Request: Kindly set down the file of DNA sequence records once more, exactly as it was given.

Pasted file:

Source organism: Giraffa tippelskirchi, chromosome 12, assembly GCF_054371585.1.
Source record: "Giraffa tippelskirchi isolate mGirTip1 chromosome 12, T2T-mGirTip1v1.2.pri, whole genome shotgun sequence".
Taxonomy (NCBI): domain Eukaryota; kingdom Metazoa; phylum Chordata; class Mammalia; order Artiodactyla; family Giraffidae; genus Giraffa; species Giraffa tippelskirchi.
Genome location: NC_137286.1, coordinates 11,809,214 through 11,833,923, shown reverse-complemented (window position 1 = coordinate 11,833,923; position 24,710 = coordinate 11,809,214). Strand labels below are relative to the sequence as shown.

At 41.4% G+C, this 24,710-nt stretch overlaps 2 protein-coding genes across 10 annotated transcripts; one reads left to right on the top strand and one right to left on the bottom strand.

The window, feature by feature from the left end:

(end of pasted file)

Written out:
Source organism: Giraffa tippelskirchi, chromosome 12, assembly GCF_054371585.1.
Source record: "Giraffa tippelskirchi isolate mGirTip1 chromosome 12, T2T-mGirTip1v1.2.pri, whole genome shotgun sequence".
Taxonomy (NCBI): domain Eukaryota; kingdom Metazoa; phylum Chordata; class Mammalia; order Artiodactyla; family Giraffidae; genus Giraffa; species Giraffa tippelskirchi.
Genome location: NC_137286.1, coordinates 11,809,214 through 11,833,923, shown reverse-complemented (window position 1 = coordinate 11,833,923; position 24,710 = coordinate 11,809,214). Strand labels below are relative to the sequence as shown.

At 41.4% G+C, this 24,710-nt stretch overlaps 2 protein-coding genes across 10 annotated transcripts; one reads left to right on the top strand and one right to left on the bottom strand.

The window, feature by feature from the left end: